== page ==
China E-Commerce Guide – 5 Top Tips

China E-Commerce Guide – 5 Top Tips

26 May, 2016 - Uncategorised


China E-commerce sales accounted for 5% of all retail sales in China last year and is expected to triple to 15% over the next 10 years. Despite being the driving force for consumption growth in China, industry and brands are having a tough time getting it right. The last two months saw ASOS announce the pulling out of China at a further cost of £9m. Things weren’t that much better for Taobao and Tmall owner Alibaba, who is at the centre of a conflict-of-interest scandal that saw them kicked out of the International Anti-Counterfeiting Coalition (IACC). And news has just broken today that they are now under investigation as part of a US Security and Customs probe looking into the Chinese company’s irregular accounting.

So what’s a consumer brand looking to enter the Chinese e-commerce landscape to do? Here are Wei’s Top 5 Tips to navigating the world of Chinese E-Commerce:

1. Pick the right technology – Whether going with a third party marketplace or a building your own e-commerce site from scratch. Make sure you pick the right content management system (CMS) and associated integration from day one. Often overlooked, many “industry leading” platforms don’t support Chinese content or are accessible in China. Open source platforms such as Magento or Shopify are your best options as they have larger active Chinese developer community building extensions and don’t cost a fortune. Either of them can having you up and running in China for less than £15,000.

2. Embrace Chinese UX – Accept the fact that from a European perspective you are not going to “like” or “get” the design or user experience of your Chinese e-commerce site whether third party or your own. Chinese user experience is completely different to that of Europeans for various cultural reasons. For example, typing Chinese more labour intensive than typing English. As a result, Chinese users use the mouse more than Europeans and design needs to reflect this – Just translating your English website isn’t going to cut it.

3. Not everything should be minimalistic – We all love minimalistic design, even the Chinese. However, one area that they don’t is copywriting. Translating short minimalistic English sentences into Chinese gets you even shorter minimalistic Chinese sentences (one English word takes up more space than one Chinese character). With over 70% of Chinese consumers reporting that they research a product online before purchasing it you really need to including a much content on product descriptions as possible. As a general rule remember that for every 3 lines of English text you have, that will translate to about 1 line of Chinese text.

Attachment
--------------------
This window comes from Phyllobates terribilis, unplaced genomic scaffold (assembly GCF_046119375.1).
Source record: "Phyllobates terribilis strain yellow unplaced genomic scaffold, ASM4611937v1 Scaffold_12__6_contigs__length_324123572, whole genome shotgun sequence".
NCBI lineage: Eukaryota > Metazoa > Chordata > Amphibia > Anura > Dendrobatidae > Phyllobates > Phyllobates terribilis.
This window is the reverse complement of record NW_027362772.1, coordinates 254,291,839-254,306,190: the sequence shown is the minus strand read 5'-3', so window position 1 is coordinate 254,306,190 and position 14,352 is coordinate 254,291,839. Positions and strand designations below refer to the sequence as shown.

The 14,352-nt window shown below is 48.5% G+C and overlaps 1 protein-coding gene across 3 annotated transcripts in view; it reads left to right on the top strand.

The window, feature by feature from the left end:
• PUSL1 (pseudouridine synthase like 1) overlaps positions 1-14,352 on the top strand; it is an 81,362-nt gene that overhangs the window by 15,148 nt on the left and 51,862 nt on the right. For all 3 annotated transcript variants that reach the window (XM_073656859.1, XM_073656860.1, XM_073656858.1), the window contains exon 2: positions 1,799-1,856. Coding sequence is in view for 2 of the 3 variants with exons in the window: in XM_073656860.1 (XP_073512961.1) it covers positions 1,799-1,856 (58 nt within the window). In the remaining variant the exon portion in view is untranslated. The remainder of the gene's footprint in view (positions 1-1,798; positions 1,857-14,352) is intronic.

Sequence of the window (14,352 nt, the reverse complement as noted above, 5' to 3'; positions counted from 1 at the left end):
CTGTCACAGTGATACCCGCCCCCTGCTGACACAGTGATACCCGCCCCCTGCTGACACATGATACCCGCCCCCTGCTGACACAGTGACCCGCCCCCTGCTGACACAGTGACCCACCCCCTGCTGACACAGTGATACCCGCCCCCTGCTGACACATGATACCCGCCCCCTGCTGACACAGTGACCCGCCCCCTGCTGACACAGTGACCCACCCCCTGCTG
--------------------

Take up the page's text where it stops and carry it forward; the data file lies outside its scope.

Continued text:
4. Get past the fire wall – Even if your site isn’t controversial or blocked in China, it can (and will) occasionally run afoul of the “Great Firewall” especially if using google based systems. The only way around this is by hosting within China (and no Hong Kong doesn’t count). Not only does this prevent denial of access, but it speeds up access within China. Just remember to get an ICP license in order to host your site within China.

5. Integrate with Mobile – Mobile commerce featuring one-click payments and integration with Chinese mobile payment gateways like Alipay and WeChat payments will account for 75% of e-commerce growth over the next 10 years. This makes mobile the most important success factor to any e-commerce site. As a result, you need to think about mobile first above all else.


For more information on starting up China e-commerce solutions please contact Steven Bywater. E-mail: or give us a call on +44 (0)2036423899.